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View Full Version : Depressing freelance rates online



BunnyMaz
01-16-2012, 10:04 PM
Ye gods, browsing freelance websites is depressing at the moment.

One website I frequent has a job going asking for a 200,000 word novel to be ghost written, with all research and work done by the ghost writer. The total budget offered is 500-1500 and there are over 25 bids for the job already.

I wouldn't mind, but it seems that stuff like this just drives the budget down for all job offers, these days.

jjdebenedictis
01-18-2012, 05:59 AM
An online friend occasionally tweets the more ridiculous freelance rates he sees. He spotted this one recently; ya gotta love the irony!

"I need an editor. I WON'T PAY OVER $1/HR. No exceptions and I will reject anyone that does not follow those rolls."

Follow those rolls; they look like they know where they're going.

BunnyMaz
01-18-2012, 06:16 AM
Well the guy writing that job add is right about one thing. He really does need an editor.

Silver King
01-18-2012, 06:30 AM
...Well the guy writing that job add is right about one thing. He really does need an editor.
The thing is about those very low paying job listings is that the employers will, in most cases, receive exactly what they are paying for: crappy writing for crappy pay. And that's what they deserve.

Shadow_Ferret
01-18-2012, 10:44 PM
The other scary thing is there are people who think by taking these jobs it either gets their foot in the door of a writing career or they simply don't know what the going rates for writers are and this causes a ripple effect through the industry lowering the value of what we do. Why should businesses pay professional rates when there are so many amateurs eager to do it for almost nothing?

BunnyMaz
01-18-2012, 11:53 PM
The other scary thing is there are people who think by taking these jobs it either gets their foot in the door of a writing career or they simply don't know what the going rates for writers are and this causes a ripple effect through the industry lowering the value of what we do. Why should businesses pay professional rates when there are so many amateurs eager to do it for almost nothing?

Yup, exactly this. I wouldn't be so down about it if the job ads didn't have so many eager freelancers bidding on them. I find myself stuck between accepting the situation and bidding on work that I know will pay me so little for my time I'm better off not doing it, or just not applying for any freelance work at all.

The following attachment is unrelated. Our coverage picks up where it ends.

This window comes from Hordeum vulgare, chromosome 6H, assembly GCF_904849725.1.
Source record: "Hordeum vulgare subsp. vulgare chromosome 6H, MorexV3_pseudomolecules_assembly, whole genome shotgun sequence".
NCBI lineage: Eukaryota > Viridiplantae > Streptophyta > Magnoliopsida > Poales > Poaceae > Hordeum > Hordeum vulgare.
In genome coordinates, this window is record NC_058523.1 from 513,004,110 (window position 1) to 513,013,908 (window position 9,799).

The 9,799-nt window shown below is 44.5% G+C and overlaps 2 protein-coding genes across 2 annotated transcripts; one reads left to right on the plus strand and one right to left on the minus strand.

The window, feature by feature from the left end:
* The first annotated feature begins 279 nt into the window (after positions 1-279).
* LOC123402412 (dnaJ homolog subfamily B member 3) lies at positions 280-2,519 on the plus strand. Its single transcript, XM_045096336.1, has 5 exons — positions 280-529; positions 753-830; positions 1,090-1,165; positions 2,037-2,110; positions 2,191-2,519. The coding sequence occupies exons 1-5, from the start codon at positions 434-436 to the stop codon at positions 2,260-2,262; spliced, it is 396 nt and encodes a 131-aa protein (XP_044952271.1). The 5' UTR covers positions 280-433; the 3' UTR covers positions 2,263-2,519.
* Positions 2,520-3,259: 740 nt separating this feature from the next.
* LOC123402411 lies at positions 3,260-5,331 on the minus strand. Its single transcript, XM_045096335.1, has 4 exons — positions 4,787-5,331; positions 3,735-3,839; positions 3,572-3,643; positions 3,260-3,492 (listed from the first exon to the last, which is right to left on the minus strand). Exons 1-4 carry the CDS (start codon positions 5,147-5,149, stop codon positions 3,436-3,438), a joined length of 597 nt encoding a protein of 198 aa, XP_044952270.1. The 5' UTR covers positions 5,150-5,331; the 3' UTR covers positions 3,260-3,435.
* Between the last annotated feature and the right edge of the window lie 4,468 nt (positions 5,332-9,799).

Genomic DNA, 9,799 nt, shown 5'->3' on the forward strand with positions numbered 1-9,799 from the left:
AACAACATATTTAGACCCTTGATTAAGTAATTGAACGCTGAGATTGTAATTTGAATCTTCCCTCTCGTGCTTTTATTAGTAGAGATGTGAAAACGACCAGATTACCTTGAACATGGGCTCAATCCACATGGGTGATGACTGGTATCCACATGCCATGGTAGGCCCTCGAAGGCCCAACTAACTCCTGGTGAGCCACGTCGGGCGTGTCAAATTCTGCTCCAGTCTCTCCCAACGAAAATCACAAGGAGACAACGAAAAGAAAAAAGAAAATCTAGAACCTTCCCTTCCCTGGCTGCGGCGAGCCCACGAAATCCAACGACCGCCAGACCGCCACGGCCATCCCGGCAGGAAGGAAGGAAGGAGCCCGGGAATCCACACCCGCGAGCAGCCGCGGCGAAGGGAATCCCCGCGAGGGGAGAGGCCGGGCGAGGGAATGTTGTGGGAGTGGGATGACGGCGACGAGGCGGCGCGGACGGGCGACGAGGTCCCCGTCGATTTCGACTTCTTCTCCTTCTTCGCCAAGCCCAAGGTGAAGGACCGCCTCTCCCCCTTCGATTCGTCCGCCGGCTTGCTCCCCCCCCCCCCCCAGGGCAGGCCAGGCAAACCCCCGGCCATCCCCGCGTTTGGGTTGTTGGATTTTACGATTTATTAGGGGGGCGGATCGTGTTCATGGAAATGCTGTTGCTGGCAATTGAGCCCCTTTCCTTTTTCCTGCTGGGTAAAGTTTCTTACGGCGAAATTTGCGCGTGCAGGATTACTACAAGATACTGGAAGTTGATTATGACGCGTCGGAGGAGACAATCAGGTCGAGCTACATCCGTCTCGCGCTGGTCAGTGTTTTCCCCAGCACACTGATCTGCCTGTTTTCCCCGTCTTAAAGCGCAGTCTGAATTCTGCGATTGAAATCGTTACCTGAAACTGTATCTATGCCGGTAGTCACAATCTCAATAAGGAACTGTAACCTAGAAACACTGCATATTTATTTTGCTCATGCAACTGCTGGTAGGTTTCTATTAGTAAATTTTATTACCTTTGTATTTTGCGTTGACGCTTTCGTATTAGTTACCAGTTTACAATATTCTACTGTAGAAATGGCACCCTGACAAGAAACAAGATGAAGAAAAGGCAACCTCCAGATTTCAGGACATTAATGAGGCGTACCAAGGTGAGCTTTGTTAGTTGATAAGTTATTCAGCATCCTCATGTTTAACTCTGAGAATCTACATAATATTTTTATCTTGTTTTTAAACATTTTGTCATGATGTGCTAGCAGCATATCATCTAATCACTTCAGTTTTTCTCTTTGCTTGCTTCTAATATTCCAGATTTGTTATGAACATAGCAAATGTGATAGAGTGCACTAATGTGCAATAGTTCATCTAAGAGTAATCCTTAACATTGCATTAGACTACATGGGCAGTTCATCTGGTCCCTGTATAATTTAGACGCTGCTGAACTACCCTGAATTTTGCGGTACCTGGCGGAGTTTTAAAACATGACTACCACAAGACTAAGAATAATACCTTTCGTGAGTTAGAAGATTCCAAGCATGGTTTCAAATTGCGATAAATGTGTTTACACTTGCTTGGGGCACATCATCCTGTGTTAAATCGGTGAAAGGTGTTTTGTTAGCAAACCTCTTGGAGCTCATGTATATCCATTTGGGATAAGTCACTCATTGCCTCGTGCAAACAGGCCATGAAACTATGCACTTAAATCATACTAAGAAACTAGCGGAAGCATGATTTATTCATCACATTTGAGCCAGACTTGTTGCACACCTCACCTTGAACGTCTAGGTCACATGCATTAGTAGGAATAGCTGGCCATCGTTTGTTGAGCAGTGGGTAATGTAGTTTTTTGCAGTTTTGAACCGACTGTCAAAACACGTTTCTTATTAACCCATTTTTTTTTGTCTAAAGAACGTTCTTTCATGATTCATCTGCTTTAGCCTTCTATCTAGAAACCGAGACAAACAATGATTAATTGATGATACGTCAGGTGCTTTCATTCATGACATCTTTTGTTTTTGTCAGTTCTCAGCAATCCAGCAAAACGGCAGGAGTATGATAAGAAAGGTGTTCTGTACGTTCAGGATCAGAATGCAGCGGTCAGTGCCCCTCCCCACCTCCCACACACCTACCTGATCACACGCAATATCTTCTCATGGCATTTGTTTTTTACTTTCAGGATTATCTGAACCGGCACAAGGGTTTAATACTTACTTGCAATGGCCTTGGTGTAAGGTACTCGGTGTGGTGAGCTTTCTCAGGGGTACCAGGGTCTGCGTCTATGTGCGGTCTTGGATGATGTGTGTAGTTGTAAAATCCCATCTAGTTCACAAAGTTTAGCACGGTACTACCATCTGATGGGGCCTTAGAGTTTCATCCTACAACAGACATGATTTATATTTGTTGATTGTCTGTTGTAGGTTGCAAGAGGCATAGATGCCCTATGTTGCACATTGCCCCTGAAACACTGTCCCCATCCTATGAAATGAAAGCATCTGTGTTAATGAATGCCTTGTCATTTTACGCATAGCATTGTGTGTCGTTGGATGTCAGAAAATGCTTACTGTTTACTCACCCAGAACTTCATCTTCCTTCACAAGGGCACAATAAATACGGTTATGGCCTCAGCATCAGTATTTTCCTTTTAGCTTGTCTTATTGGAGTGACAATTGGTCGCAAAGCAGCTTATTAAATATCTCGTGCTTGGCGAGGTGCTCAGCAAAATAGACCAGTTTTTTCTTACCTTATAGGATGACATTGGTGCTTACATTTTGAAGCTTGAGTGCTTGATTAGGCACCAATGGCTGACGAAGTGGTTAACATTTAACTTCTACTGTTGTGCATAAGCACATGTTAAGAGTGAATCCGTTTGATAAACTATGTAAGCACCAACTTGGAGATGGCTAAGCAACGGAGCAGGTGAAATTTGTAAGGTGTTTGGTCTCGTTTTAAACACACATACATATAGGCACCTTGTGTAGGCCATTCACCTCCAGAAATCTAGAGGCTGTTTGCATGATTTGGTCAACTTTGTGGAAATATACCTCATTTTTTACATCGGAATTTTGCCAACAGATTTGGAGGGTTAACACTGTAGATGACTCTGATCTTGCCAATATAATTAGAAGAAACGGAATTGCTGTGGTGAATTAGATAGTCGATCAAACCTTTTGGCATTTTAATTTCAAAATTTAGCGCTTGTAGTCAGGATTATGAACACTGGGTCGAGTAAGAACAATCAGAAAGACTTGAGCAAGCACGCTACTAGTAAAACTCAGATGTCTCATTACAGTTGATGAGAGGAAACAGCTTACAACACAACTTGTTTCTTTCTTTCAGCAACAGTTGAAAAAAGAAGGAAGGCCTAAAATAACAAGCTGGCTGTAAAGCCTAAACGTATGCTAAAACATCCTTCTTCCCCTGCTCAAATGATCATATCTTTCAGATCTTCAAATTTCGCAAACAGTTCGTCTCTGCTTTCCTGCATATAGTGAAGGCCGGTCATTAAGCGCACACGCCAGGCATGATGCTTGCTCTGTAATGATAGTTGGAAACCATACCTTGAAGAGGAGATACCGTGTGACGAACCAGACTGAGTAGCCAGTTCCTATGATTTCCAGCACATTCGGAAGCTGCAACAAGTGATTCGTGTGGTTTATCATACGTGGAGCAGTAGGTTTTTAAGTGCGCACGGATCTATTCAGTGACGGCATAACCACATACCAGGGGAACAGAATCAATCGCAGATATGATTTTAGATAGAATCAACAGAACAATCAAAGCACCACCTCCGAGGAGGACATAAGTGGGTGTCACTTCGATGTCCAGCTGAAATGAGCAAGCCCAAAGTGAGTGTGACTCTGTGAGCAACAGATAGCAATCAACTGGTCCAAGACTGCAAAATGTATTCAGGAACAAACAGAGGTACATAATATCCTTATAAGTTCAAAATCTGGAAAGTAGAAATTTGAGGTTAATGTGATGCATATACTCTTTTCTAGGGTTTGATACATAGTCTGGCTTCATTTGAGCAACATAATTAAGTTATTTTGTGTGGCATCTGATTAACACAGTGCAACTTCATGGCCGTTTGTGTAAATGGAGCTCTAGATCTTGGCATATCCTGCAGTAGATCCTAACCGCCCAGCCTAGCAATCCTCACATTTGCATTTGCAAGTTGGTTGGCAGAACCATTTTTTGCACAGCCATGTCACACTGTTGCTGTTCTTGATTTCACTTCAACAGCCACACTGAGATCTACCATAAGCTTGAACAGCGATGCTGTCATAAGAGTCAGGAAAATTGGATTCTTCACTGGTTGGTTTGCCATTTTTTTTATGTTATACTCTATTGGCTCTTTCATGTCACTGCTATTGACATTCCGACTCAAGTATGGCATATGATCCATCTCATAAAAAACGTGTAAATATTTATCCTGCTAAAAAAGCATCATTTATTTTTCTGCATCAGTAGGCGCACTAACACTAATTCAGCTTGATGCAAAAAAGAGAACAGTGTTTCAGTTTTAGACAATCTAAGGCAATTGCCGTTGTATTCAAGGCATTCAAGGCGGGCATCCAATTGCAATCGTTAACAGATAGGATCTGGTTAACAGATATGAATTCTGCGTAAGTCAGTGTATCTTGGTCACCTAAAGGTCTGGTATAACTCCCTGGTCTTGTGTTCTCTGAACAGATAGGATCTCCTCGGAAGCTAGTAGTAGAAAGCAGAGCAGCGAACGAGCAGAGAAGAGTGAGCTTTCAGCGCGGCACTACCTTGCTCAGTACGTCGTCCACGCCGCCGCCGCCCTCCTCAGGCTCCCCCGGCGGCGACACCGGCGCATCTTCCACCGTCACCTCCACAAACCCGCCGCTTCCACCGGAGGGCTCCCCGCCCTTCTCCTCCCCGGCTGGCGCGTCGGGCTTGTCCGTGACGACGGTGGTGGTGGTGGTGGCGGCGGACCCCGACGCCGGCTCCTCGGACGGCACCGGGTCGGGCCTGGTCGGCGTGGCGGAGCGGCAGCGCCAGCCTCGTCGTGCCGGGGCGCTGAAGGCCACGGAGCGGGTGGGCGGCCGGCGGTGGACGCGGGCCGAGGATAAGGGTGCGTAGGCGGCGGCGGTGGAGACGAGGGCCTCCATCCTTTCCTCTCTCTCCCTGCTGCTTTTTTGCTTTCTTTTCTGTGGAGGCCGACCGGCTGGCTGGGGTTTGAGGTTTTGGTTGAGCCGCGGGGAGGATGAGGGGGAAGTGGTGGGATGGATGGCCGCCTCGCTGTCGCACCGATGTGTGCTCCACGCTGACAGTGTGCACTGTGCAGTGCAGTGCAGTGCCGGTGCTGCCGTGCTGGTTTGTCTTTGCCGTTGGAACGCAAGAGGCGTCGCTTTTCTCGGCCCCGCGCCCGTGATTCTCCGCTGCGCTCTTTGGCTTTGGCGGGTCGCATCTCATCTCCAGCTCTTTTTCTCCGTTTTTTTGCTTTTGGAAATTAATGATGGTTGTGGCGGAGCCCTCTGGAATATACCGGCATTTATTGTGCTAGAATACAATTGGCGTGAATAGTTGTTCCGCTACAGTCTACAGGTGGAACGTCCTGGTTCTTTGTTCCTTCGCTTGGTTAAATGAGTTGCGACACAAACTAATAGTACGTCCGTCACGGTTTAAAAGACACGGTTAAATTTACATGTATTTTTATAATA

veinglory
01-19-2012, 12:51 AM
The are also people in developing countries that are living on these wages. The trick is not to be competing for basement wages/basement skills jobs--which will always exist

Shadow_Ferret
01-19-2012, 03:59 AM
The are also people in developing countries that are living on these wages. The trick is not to be competing for basement wages/basement skills jobs--which will always exist

Kind of hard not to compete when it seems basement wages are becoming the norm, at least on the Internet.

Snitchcat
01-19-2012, 04:31 AM
While deplorable, there are people in developed countries that make their living on such pay. For them, every little helps. Would higher rates be great? Of course. But reality can be cruel and unfair.

Snitchcat, who has been there (and is borrowing Maryn's post sign off style for this post -- thank-ee!).

veinglory
01-19-2012, 08:02 AM
Kind of hard not to compete when it seems basement wages are becoming the norm, at least on the Internet.

Jobs on general boards on the open internet are the writers equivalent to getting construction work by holding up a sign in on a street corner. It is the norm where it is the norm, which is not the place to be, generally speaking. You have to winnow your way into the next tier up.

Those that pay those wages generally get pretty much their money's worth and nothing more. But I am not going to tell someone who can live for a week on an American dollar that shouldn't take it.

BunnyMaz
01-19-2012, 09:36 AM
Jobs on general boards on the open internet are the writers equivalent to getting construction work by holding up a sign in on a street corner. It is the norm where it is the norm, which is not the place to be, generally speaking. You have to winnow your way into the next tier up.

Those that pay those wages generally get pretty much their money's worth and nothing more. But I am not going to tell someone who can live for a week on an American dollar that shouldn't take it.

That'd be fine, if half of these low-wage jobs didn't also specify things like "native English speakers only". I don't begrudge the other bidders their chance to earn what might be a good wage for them.

sickmuse
01-22-2012, 08:42 PM
Sometimes you have to do work for .01/word to buy ramen, unfortunately. If I could have gotten a job churning out a 200k novel for that amount of money, I probably would have done it. I definitely wrote a nonfiction book for $300 once, because that was all I could find and I really needed to pay some bills. Now that I have more experience I would probably ask for higher, but not everyone knows where to look for better paying jobs.